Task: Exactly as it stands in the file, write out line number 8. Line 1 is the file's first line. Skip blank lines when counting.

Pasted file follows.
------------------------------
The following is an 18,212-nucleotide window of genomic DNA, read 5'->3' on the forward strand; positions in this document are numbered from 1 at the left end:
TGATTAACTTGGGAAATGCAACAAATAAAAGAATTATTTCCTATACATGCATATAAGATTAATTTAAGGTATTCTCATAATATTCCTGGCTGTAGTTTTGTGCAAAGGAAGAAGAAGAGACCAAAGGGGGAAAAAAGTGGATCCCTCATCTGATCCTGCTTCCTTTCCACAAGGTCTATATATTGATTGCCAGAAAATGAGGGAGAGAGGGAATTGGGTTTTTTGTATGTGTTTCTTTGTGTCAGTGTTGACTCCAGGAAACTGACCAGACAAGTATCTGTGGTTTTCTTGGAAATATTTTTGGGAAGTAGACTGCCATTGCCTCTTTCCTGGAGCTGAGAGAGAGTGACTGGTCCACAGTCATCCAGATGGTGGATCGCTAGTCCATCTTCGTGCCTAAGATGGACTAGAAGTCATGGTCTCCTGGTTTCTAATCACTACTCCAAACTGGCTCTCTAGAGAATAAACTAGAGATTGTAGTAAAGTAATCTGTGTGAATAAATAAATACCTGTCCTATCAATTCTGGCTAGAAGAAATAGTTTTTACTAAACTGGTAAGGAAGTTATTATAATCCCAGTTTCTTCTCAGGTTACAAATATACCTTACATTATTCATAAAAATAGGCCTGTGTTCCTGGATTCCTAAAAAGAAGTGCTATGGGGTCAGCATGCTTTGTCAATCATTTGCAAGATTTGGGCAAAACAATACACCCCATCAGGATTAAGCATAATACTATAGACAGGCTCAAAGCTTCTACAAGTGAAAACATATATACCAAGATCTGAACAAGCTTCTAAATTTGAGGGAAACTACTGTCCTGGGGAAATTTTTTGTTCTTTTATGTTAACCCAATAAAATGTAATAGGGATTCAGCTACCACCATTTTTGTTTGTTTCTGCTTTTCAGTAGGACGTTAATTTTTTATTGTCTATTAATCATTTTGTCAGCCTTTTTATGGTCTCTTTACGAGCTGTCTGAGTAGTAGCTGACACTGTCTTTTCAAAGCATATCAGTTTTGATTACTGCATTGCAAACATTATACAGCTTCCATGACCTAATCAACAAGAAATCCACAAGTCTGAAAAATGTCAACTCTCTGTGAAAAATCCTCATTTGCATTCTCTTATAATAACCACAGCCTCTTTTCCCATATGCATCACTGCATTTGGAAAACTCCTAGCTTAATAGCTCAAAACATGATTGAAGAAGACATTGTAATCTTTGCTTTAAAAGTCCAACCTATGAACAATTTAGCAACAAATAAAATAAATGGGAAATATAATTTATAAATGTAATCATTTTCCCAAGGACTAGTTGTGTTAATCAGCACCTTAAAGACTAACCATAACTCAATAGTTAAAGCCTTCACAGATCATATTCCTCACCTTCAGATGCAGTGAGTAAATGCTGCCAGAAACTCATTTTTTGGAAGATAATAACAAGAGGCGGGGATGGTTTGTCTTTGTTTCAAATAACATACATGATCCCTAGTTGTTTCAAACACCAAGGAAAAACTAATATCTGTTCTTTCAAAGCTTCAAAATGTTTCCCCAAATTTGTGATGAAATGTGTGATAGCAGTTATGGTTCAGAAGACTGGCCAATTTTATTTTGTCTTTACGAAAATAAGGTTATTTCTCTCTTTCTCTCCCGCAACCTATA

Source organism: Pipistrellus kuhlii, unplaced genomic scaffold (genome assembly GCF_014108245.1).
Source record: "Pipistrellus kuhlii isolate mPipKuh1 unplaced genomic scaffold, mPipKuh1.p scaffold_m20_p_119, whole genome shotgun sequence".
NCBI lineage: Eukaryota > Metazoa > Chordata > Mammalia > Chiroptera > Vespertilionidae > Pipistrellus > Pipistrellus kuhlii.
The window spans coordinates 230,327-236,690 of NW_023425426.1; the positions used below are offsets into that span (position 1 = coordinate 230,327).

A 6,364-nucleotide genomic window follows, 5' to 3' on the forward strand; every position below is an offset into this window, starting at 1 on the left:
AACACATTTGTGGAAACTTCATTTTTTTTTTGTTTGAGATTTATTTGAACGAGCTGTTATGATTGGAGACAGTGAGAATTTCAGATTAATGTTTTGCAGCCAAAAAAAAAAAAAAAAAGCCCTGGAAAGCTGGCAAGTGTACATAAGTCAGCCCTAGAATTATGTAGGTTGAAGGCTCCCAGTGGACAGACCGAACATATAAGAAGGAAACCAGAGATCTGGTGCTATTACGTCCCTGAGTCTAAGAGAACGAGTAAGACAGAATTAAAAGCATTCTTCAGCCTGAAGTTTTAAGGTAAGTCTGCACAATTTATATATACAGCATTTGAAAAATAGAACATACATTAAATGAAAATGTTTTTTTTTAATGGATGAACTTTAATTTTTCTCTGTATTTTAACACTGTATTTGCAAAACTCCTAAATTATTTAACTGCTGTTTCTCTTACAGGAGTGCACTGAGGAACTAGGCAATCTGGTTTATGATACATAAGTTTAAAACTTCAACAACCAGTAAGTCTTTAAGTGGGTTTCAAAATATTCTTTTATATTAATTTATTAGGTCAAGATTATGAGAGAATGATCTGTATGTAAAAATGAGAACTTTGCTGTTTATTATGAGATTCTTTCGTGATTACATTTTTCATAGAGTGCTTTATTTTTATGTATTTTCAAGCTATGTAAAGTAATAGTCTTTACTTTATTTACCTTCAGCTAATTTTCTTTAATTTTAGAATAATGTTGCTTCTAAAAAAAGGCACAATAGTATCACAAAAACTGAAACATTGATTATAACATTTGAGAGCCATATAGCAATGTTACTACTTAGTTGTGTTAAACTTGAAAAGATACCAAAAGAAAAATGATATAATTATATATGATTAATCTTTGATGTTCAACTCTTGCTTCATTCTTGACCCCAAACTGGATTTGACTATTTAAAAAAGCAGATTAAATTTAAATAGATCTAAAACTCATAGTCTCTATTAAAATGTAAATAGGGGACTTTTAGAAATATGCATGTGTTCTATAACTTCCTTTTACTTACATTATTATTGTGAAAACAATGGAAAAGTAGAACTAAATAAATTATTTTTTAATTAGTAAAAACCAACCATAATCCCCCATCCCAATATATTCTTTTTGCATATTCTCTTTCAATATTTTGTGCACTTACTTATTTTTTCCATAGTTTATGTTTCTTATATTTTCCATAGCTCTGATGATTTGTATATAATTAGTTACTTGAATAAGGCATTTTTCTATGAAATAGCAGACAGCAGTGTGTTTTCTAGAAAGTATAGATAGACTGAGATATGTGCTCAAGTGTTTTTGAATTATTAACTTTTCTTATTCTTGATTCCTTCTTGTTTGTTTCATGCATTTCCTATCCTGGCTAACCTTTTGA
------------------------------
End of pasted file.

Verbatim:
AACACATTTGTGGAAACTTCATTTTTTTTTTGTTTGAGATTTATTTGAACGAGCTGTTATGATTGGAGACAGTGAGAATTTCAGATTAATGTTTTGCAGCCAAAAAAAAAAAAAAAAAGCCCTGGAAAGCTGGCAAGTGTACATAAGTCAGCCCTAGAATTATGTAGGTTGAAGGCTCCCAGTGGACAGACCGAACATATAAGAAGGAAACCAGAGATCTGGTGCTATTACGTCCCTGAGTCTAAGAGAACGAGTAAGACAGAATTAAAAGCATTCTTCAGCCTGAAGTTTTAAGGTAAGTCTGCACAATTTATATATACAGCATTTGAAAAATAGAACATACATTAAATGAAAATGTTTTTTTTTAATGGATGAACTTTAATTTTTCTCTGTATTTTAACACTGTATTTGCAAAACTCCTAAATTATTTAACTGCTGTTTCTCTTACAGGAGTGCACTGAGGAACTAGGCAATCTGGTTTATGATACATAAGTTTAAAACTTCAACAACCAGTAAGTCTTTAAGTGGGTTTCAAAATATTCTTTTATATTAATTTATTAGGTCAAGATTATGAGAGAATGATCTGTATGTAAAAATGAGAACTTTGCTGTTTATTATGAGATTCTTTCGTGATTACATTTTTCATAGAGTGCTTTATTTTTATGTATTTTCAAGCTATGTAAAGTAATAGTCTTTACTTTATTTACCTTCAGCTAATTTTCTTTAATTTTAGAATAATGTTGCTTCTAAAAAAAGGCACAATAGTATCACAAAAACTGAAACATTGATTATAACATTTGAGAGCCATATAGCAATGTTACTACTTAGTTGTGTTAAACTTGAAAAGATACCAAAAGAAAAATGATATAATTATATATGATTAATCTTTGATGTTCAACTCTTGCTTCATTCTTGACCCCAAACTGGATTTGACTATTTAAAAAAGCAGATTAAATTTAAATAGATCTAAAACTCATAGTCTCTATTAAAATGTAAATAGGGGACTTTTAGAAATATGCATGTGTTCTATAACTTCCTTTTACTTACATTATTATTGTGAAAACAATGGAAAAGTAGAACTAAATAAATTATTTTTTAATTAGTAAAAACCAACCATAATCCCCCATCCCAATATATTCTTTTTGCATATTCTCTTTCAATATTTTGTGCACTTACTTATTTTTTCCATAGTTTATGTTTCTTATATTTTCCATAGCTCTGATGATTTGTATATAATTAGTTACTTGAATAAGGCATTTTTCTATGAAATAGCAGACAGCAGTGTGTTTTCTAGAAAGTATAGATAGACTGAGATATGTGCTCAAGTGTTTTTGAATTATTAACTTTTCTTATTCTTGATTCCTTCTTGTTTGTTTCATGCATTTCCTATCCTGGCTAACCTTTTGA